Its a story playing itself over and over again in different ways.  At first glance, I'd assume the engineer never looked at the example files and project flow, instead they just looked up "PHP connect to database".  His code suggest that perhaps he looked at it, but didn't understand how the application uses the files.  Perhaps the senior engineer should have called the junior engineer over and shown them the files and explained the various methods in play to save and how they work with the view.

A friend of mine once mentioned a similar issue with contractors in the corporate landscape.  When he worked with them, over time he found himself practically programming the feature in the documentation to get the functionality he needed.  Inevitably they fought the existing application and built extraneous files.  At one point thier source had 4 different time classes that returned the time.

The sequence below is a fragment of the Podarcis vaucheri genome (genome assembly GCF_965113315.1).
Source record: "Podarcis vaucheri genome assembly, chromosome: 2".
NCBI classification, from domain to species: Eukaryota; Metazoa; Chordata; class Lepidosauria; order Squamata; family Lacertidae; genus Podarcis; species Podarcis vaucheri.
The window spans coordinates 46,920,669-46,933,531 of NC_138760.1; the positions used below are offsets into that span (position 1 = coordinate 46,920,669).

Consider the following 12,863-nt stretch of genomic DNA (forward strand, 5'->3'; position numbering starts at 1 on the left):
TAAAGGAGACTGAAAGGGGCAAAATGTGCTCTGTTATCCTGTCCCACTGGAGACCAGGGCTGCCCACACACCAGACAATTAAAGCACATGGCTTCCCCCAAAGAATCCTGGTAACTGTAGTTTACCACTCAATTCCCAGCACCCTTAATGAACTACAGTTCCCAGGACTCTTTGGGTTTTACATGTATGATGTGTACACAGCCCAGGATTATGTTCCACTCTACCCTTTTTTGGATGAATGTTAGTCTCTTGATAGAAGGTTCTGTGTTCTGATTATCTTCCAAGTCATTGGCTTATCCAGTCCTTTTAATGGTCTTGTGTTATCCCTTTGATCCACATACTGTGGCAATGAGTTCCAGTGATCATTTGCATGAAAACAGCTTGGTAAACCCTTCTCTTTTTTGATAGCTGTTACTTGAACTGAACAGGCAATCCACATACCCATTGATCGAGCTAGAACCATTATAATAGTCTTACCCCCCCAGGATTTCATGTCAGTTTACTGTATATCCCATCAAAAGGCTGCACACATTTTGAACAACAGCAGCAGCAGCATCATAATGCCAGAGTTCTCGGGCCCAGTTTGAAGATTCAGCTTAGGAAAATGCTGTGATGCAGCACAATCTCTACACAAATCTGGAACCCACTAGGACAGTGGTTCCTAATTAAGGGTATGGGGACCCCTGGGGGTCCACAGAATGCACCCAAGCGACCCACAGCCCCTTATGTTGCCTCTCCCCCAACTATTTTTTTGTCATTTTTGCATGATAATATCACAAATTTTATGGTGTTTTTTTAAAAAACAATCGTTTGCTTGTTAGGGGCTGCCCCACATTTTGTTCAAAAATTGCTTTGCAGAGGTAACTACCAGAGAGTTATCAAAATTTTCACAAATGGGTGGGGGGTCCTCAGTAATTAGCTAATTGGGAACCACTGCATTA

So how do we fix this without resorting to writing the program on a piece of paper and turning our junior engineers into a programming steno pool?  Is this a hiring issue, should we let junior engineers like this go?  A communication issue, did we not explain the solution completely should we have diagrammed it out?  A language barrier?  A training problem?  An experience issue?

At this time ... I'm lost, perhaps time will bring insight.

Friday, January 20, 2012

Passion Breeds Collaboration While Lack of it Breeds Indifference

I'll put the user in a box
Ever go to the doctor's office full of questions and ideas about a long term illness you may have?  Perhaps that's only me.

How did the doctor act?  Did he engage you in conversation?  Did he seem to ignore you?  Did he dismiss your questions?  Did he answer everything you asked and perhaps ask some of his own?